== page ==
An expansive analysis! This book attempts to explain the impact of critical developmental windows in the past, implores us to improve the lives of pregnant women in the present, and has implications for understanding our children, ourselves, and our collective future. I’m not sure whether primal therapy works or not, but it certainly deserves systematic testing in well-designed, assessor-blinded, randomized controlled clinical trials.
K.J.S. Anand, MBBS, D. Phil, FAACP, FCCM, FRCPCH, Professor of Pediatrics, Anesthesiology, Anatomy & Neurobiology, Senior Scholar, Center for Excellence in Faith and Health, Methodist Le Bonheur Healthcare System

A baby's brain grows more while in the womb than at any time in a child's life. Life Before Birth: The Hidden Script That Rules Our Lives is a valuable guide to creating healthier babies and offers insight into healing our early primal wounds. Dr. Janov integrates the most recent scientific research about prenatal development with the psychobiological reality that these early experiences do cast a long shadow over our entire lifespan. With a wealth of experience and a history of successful psychotherapeutic treatment, Dr. Janov is well positioned to speak with clarity and precision on a topic that remains critically important.
Paula Thomson, PsyD, Associate Professor, California State University, Northridge & Professor Emeritus, York University

"I am enthralled.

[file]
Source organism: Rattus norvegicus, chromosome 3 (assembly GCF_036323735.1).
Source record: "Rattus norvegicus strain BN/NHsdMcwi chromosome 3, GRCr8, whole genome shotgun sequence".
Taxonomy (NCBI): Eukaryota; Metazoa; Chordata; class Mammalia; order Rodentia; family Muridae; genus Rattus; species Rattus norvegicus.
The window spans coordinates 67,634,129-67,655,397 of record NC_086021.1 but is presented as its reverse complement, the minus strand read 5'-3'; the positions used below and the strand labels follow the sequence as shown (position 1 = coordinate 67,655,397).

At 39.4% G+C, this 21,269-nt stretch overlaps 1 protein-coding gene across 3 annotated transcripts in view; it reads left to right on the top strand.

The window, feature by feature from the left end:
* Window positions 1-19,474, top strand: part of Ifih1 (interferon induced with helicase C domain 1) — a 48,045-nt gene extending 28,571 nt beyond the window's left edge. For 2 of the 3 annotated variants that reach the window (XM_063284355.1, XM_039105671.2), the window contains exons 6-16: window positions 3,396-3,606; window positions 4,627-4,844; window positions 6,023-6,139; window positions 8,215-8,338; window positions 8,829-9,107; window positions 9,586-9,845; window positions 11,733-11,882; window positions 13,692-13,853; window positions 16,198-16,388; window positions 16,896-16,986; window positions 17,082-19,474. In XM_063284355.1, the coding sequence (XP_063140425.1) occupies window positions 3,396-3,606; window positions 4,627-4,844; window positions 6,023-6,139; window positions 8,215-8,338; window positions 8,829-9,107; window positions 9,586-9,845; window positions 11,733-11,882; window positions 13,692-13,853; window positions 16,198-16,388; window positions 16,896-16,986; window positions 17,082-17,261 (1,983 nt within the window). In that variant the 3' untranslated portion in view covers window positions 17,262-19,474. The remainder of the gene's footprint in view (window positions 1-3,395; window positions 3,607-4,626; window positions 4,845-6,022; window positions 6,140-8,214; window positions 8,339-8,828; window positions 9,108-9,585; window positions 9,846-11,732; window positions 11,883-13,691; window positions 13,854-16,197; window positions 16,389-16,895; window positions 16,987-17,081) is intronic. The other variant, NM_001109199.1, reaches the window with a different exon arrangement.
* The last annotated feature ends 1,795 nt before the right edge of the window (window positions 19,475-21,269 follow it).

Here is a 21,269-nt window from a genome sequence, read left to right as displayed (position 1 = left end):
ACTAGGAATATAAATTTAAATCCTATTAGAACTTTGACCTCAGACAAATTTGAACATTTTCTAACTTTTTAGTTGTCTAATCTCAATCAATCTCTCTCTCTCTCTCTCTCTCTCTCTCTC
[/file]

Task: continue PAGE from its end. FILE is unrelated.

Dr. Janov has crafted a compelling and prophetic opus that could rightly dictate
PhD thesis topics for decades to come. Devoid of any "New Age" pseudoscience,
this work never strays from scientific orthodoxy and yet is perfectly accessible and
downright fascinating to any lay person interested in the mysteries of the human psyche."
Dr. Bernard Park, MD, MPH

His new book “Life Before Birth: The Hidden Script that Rules Our Lives” shows that primal therapy, the lower-brain therapeutic method popularized in the 1970’s international bestseller “Primal Scream” and his early work with John Lennon, may help alleviate depression and anxiety disorders, normalize blood pressure and serotonin levels, and improve the functioning of the immune system.
One of the book’s most intriguing theories is that fetal imprinting, an evolutionary strategy to prepare children to cope with life, establishes a permanent set-point in a child's physiology. Baby's born to mothers highly anxious during pregnancy, whether from war, natural disasters, failed marriages, or other stressful life conditions, may thus be prone to mental illness and brain dysfunction later in life. Early traumatic events such as low oxygen at birth, painkillers and antidepressants administered to the mother during pregnancy, poor maternal nutrition, and a lack of parental affection in the first years of life may compound the effect.
In making the case for a brand-new, unified field theory of psychotherapy, Dr. Janov weaves together the evolutionary theories of Jean Baptiste Larmarck, the fetal development studies of Vivette Glover and K.J.S. Anand, and fascinating new research by the psychiatrist Elissa Epel suggesting that telomeres—a region of repetitive DNA critical in predicting life expectancy—may be significantly altered during pregnancy.
After explaining how hormonal and neurologic processes in the womb provide a blueprint for later mental illness and disease, Dr. Janov charts a revolutionary new course for psychotherapy. He provides a sharp critique of cognitive behavioral therapy, psychoanalysis, and other popular “talk therapy” models for treating addiction and mental illness, which he argues do not reach the limbic system and brainstem, where the effects of early trauma are registered in the nervous system.
“Life Before Birth: The Hidden Script that Rules Our Lives” is scheduled to be published by NTI Upstream in October 2011, and has tremendous implications for the future of modern psychology, pediatrics, pregnancy, and women’s health.